Senators Chuck Grassley (R-Iowa) and Tim Johnson (D-S.D.) introduced a bipartisan bill that would place a hard cap on farm payments and close current loopholes to ensure payments flow to working farmers. 

The Rural America Preservation Act of 2012 will restore integrity and fiscal responsibility to federal farm policy during this time of budgetary constraints, and NSAC will be advocating for its inclusion in the 2012 Farm Bill.  

The Rural America Preservation Act (RAPA) was previously introduced in June 2011, but key revisions have been made to ensure that the bill is relevant to likely farm bill changes in commodity programs, which will almost certainly include an end to direct payments and enactment of new types of payments to take their place. 

The bill is also sponsored by Senators Brown (D-Ohio), Gillibrand (D-N.Y.), Enzi (R-Wyo.), Harkin (D-Iowa), and Nelson (D-Neb.).

“This bill is absolutely critical to targeting the expected $5 billion a year in 2012 Farm Bill farm payments to individuals actively involved in farming, with reasonable caps,” said Juli Obudzinski, Policy Associate at the National Sustainable Agriculture Coalition.  “The current distribution of farm payments, with mega payments to mega farms and absentee passive investors, contributes to farm consolidation and the demise of family farms.  The 2012 Farm Bill should put an end to this abuse."

RAPA is a cost-saving proposal that restores common-sense rules to farm programs.  The bill has two major provisions that, if enacted, will lower the per farm cap on farm commodity program payments and ensure that federal farm payments flow to working farmers.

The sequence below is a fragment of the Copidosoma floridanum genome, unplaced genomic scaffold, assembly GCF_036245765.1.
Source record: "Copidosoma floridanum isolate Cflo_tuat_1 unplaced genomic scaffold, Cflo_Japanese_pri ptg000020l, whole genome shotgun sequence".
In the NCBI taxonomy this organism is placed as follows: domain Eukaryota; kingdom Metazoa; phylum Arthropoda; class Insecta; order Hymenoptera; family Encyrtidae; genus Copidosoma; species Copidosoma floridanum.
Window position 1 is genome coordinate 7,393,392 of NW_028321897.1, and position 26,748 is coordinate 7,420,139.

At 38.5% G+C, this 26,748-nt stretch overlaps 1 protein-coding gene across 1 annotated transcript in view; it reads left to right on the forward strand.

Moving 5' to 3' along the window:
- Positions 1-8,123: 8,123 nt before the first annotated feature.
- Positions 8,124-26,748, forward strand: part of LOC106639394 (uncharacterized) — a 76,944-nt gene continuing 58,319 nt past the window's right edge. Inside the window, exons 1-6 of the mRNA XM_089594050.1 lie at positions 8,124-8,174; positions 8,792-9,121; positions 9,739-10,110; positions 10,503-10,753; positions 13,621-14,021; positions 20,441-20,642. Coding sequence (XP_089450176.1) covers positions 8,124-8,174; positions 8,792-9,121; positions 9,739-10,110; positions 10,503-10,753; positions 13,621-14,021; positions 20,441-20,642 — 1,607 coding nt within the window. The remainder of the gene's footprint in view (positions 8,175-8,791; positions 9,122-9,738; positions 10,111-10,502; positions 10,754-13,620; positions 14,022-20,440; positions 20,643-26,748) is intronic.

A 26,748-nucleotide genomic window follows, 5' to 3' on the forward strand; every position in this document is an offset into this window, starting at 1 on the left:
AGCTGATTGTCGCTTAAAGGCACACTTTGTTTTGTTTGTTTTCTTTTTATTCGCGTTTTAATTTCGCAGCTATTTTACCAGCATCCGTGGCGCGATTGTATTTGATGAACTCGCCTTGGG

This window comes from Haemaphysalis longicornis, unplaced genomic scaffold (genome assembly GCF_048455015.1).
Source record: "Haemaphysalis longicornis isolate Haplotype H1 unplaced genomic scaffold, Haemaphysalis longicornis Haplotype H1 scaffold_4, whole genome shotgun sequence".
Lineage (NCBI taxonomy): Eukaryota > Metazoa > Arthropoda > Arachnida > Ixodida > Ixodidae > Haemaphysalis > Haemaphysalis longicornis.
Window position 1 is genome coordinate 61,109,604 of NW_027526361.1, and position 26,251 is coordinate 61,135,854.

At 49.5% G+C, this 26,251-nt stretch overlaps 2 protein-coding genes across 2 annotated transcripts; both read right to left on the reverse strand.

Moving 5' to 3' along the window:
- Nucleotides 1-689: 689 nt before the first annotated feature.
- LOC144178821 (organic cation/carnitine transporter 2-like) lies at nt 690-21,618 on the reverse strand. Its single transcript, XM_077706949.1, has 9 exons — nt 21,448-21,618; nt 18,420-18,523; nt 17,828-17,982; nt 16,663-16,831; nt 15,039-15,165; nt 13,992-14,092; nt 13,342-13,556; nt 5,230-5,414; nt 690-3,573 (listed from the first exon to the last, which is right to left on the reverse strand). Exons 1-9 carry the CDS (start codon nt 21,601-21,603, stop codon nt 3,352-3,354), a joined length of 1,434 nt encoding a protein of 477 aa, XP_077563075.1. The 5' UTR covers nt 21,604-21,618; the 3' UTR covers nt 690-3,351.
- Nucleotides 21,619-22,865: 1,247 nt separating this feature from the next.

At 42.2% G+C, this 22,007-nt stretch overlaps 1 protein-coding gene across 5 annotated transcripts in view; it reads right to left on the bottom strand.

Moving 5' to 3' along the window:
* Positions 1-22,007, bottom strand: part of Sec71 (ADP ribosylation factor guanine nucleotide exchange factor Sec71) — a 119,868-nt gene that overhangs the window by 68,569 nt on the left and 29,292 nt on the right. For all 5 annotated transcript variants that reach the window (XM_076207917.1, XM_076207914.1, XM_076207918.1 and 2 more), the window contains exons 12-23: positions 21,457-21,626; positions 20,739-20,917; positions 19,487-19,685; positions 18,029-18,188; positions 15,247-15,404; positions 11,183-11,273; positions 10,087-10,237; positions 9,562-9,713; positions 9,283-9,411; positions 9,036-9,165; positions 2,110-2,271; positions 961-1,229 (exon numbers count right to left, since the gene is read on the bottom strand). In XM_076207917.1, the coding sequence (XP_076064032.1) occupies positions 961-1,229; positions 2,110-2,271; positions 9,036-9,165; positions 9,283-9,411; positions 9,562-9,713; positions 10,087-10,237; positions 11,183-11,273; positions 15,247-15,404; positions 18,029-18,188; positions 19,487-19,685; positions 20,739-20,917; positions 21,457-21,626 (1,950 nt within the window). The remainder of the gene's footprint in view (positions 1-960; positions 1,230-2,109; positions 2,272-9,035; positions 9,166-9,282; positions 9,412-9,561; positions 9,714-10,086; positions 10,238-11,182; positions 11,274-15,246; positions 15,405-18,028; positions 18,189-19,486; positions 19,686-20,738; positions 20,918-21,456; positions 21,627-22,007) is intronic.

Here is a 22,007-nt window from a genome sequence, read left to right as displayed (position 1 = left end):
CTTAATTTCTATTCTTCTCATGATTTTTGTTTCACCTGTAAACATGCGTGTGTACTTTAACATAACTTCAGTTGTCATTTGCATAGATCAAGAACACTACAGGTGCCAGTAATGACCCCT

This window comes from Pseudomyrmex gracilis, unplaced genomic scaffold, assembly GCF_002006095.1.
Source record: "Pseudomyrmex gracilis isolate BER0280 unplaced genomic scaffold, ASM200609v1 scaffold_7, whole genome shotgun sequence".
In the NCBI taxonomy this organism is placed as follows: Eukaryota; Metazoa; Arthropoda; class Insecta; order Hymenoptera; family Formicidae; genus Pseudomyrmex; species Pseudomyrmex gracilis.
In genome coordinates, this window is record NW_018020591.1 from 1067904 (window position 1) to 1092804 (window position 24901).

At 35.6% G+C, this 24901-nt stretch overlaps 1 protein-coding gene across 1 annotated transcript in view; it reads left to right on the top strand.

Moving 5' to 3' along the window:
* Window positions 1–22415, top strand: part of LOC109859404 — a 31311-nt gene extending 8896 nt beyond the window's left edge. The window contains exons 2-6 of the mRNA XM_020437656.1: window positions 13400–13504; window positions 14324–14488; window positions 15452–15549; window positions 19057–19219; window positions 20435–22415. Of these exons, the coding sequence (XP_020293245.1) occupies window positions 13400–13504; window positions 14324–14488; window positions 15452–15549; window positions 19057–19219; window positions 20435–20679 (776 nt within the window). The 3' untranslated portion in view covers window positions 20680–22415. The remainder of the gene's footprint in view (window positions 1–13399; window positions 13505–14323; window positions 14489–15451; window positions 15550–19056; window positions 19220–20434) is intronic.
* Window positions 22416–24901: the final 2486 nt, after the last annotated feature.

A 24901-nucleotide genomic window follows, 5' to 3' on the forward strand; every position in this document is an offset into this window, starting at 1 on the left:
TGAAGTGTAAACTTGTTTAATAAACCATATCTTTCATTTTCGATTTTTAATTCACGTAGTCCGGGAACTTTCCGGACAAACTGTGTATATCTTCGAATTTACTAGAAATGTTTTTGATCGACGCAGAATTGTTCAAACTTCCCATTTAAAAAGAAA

The first provision would place a hard cap on commodity payments so that no farm couple can receive more than $250,000 per year in farm subsidies, capping payments at $100,000 and loan benefits at $150,000 a year.  Currently, there are much higher statutory limits on payments, and none at all on loan benefits.  This provision is written so that it will apply regardless of any types of new payments Congress may agree to in the new farm bill.

The second provision of this bill will close existing loopholes that allow mega farms to collect far higher payments than current law would otherwise seem to allow.  Current law contains a vague and unenforceable regulatory standard for “actively managing” farm operations that has foiled all attempts to target payments to working farmers.  The bill addresses this by strictly limiting the circumstances under which individuals providing only management and no farm labor can benefit.